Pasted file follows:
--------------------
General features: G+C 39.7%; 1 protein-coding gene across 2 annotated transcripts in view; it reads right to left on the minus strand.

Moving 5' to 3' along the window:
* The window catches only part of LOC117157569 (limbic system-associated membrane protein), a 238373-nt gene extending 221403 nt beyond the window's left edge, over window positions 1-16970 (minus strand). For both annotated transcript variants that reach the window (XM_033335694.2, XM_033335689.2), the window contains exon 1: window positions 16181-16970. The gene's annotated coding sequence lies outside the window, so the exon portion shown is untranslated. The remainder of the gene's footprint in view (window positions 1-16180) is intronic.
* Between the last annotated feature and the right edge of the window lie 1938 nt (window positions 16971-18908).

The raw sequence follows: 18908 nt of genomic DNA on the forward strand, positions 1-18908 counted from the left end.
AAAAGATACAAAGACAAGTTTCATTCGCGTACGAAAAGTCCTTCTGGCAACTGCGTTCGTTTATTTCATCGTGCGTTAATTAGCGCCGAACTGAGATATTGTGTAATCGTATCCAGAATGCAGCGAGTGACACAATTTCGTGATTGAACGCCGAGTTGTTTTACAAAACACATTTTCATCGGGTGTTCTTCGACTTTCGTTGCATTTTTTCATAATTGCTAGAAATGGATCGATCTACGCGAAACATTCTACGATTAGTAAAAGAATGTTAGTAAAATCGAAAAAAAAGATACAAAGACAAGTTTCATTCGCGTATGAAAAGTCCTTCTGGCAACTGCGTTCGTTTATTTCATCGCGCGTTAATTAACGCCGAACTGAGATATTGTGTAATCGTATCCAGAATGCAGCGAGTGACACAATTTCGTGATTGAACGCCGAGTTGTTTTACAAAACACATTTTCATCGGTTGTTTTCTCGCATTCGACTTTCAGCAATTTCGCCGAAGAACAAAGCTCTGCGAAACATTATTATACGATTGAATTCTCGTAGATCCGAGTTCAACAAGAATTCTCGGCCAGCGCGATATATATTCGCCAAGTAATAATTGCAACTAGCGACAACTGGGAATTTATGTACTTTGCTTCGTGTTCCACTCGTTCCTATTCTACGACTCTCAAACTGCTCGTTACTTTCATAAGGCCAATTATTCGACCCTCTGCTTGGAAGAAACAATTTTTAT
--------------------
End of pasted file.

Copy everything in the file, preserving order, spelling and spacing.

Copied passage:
General features: G+C 39.7%; 1 protein-coding gene across 2 annotated transcripts in view; it reads right to left on the minus strand.

Moving 5' to 3' along the window:
* The window catches only part of LOC117157569 (limbic system-associated membrane protein), a 238373-nt gene extending 221403 nt beyond the window's left edge, over window positions 1-16970 (minus strand). For both annotated transcript variants that reach the window (XM_033335694.2, XM_033335689.2), the window contains exon 1: window positions 16181-16970. The gene's annotated coding sequence lies outside the window, so the exon portion shown is untranslated. The remainder of the gene's footprint in view (window positions 1-16180) is intronic.
* Between the last annotated feature and the right edge of the window lie 1938 nt (window positions 16971-18908).

The raw sequence follows: 18908 nt of genomic DNA on the forward strand, positions 1-18908 counted from the left end.
AAAAGATACAAAGACAAGTTTCATTCGCGTACGAAAAGTCCTTCTGGCAACTGCGTTCGTTTATTTCATCGTGCGTTAATTAGCGCCGAACTGAGATATTGTGTAATCGTATCCAGAATGCAGCGAGTGACACAATTTCGTGATTGAACGCCGAGTTGTTTTACAAAACACATTTTCATCGGGTGTTCTTCGACTTTCGTTGCATTTTTTCATAATTGCTAGAAATGGATCGATCTACGCGAAACATTCTACGATTAGTAAAAGAATGTTAGTAAAATCGAAAAAAAAGATACAAAGACAAGTTTCATTCGCGTATGAAAAGTCCTTCTGGCAACTGCGTTCGTTTATTTCATCGCGCGTTAATTAACGCCGAACTGAGATATTGTGTAATCGTATCCAGAATGCAGCGAGTGACACAATTTCGTGATTGAACGCCGAGTTGTTTTACAAAACACATTTTCATCGGTTGTTTTCTCGCATTCGACTTTCAGCAATTTCGCCGAAGAACAAAGCTCTGCGAAACATTATTATACGATTGAATTCTCGTAGATCCGAGTTCAACAAGAATTCTCGGCCAGCGCGATATATATTCGCCAAGTAATAATTGCAACTAGCGACAACTGGGAATTTATGTACTTTGCTTCGTGTTCCACTCGTTCCTATTCTACGACTCTCAAACTGCTCGTTACTTTCATAAGGCCAATTATTCGACCCTCTGCTTGGAAGAAACAATTTTTAT